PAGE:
CFP: National Histories, Imperial Memories: Representing the Past in Interwar Central Europe and Beyond (CRAACE online seminar series, Autumn 2021)
In 1918 the multinational Habsburg Empire collapsed. In its successor states, official narratives of history tended to downplay the imperial context and highlight the continuous, distinct history of the nation, projecting modern ideas of national identity onto the past. This view of history was promoted through monuments, commemorations, and countless other products of visual culture. Nevertheless, while 1918 was undoubtedly a watershed moment, it did not suddenly obliterate the shared past. The built and artistic heritage of the Empire was still present and had to be dealt with, whether through appropriation, destruction, or reinterpretation. The nationalities of the former Empire were in constant interaction with each other, whether politically allied or opposed, and they still lived together in multiethnic territories such as Slovakia or Transylvania. Commemorations and representations of the national past were conceived with an eye on the ‘others’. Remembrance was polyphonic, with different groups forming their own narratives, even if these were not always officially recognised.
This series of Zoom seminars held from late September to mid-December 2021 will examine how interwar visual culture engaged with the shared imperial past. Each seminar will feature papers of c. 20–25 minutes, followed by a discussion.
Keynote speaker: Nancy Wingfield (Northern Illinois University)
Final event: Contemporary artists and the contested past – Szabolcs KissPál (University of Fine Arts, Budapest) and Martin Piaček (Academy of Fine Arts and Design, Bratislava) in conversation with Edit András (Central European University, Vienna)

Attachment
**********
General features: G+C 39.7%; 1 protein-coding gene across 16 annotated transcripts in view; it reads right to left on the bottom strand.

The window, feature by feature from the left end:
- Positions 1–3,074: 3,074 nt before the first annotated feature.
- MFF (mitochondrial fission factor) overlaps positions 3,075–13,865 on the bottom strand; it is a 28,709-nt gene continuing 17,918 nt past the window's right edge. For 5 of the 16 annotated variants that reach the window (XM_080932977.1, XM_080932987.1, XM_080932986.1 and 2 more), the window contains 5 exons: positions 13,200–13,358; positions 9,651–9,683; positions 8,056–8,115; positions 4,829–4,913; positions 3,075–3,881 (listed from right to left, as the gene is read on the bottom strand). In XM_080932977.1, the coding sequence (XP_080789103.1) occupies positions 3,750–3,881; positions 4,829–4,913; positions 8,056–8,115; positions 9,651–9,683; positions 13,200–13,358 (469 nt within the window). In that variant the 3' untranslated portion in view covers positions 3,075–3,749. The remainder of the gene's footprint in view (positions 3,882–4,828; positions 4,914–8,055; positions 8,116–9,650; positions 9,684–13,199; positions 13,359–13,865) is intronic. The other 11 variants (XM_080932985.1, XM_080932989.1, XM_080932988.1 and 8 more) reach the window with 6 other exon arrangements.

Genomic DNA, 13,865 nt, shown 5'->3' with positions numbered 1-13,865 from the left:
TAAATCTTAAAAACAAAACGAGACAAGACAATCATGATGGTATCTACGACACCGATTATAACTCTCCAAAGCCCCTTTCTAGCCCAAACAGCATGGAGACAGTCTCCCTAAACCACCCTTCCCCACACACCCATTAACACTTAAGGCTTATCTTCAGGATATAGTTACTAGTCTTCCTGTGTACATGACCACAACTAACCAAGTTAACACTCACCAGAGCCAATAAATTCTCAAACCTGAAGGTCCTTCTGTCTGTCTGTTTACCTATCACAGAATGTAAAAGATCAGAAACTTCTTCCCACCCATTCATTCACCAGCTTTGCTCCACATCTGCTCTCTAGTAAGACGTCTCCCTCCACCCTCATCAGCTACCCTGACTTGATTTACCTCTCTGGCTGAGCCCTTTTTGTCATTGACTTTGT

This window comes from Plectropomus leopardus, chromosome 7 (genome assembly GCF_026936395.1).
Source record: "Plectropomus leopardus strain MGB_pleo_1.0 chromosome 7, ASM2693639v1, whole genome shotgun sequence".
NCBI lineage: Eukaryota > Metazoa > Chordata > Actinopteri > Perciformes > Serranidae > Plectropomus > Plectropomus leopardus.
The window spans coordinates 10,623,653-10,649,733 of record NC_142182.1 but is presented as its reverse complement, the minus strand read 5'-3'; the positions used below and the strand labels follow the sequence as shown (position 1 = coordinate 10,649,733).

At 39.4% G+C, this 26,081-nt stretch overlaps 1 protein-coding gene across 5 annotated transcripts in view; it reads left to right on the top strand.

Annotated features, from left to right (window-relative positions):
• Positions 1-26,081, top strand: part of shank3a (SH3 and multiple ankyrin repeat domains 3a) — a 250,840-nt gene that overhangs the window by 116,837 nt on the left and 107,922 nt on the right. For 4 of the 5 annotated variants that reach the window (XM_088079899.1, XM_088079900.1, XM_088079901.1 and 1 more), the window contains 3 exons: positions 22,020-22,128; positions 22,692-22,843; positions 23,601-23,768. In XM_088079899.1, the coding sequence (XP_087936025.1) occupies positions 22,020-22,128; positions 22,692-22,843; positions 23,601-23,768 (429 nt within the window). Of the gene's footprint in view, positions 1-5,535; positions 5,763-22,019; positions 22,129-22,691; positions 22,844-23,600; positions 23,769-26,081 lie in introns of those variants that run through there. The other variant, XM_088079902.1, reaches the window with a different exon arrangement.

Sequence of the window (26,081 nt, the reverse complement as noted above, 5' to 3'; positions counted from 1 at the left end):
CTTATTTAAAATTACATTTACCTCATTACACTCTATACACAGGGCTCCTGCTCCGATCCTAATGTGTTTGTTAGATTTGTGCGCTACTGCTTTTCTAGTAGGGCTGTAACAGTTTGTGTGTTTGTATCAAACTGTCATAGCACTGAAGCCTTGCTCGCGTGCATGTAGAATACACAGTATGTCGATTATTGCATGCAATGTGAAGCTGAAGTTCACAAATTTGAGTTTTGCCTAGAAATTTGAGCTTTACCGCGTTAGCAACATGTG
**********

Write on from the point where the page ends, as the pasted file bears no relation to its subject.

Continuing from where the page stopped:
We invite proposals addressing the central theme from a variety of perspectives. While the seminar series focuses on interwar post-Habsburg central Europe, we welcome proposals transcending this framework in space (e. g. comparisons with other post-imperial contexts; émigré artists; the non-Habsburg past of successor states such as Poland or Romania) and time (e. g. the prehistory and post-1945 fate of relevant interwar artworks, monuments, or commemorative activities). The scope of possible case studies is similarly broad: it encompasses works of fine art, buildings, monuments, but also film, theatre, festivities, advertisements, popular prints, or any other aspect of visual culture.
Topics can include, but are not limited to:
- contested heritage: the preservation or demolition of buildings and monuments related to the imperial past
- representations of controversial historical events that have been interpreted in opposing ways by different groups
- representations of the imperial past in the service of the international self-promotion of the successor states, e. g. at international exhibitions
- commemorating the past in multinational localities
- history, place and landscape in visual culture
- transnational artistic collaborations and historical memory
- visual culture and the memory politics of transnational movements, e. g. Communism
- representations of history from the perspectives of disenfranchised ethnic, religious or social groups and their relationship to official memory politics
The seminar series is part of a project that has received funding from the European Research Council (ERC) under the European Union’s Horizon 2020 research and innovation programme (grant agreement No 786314).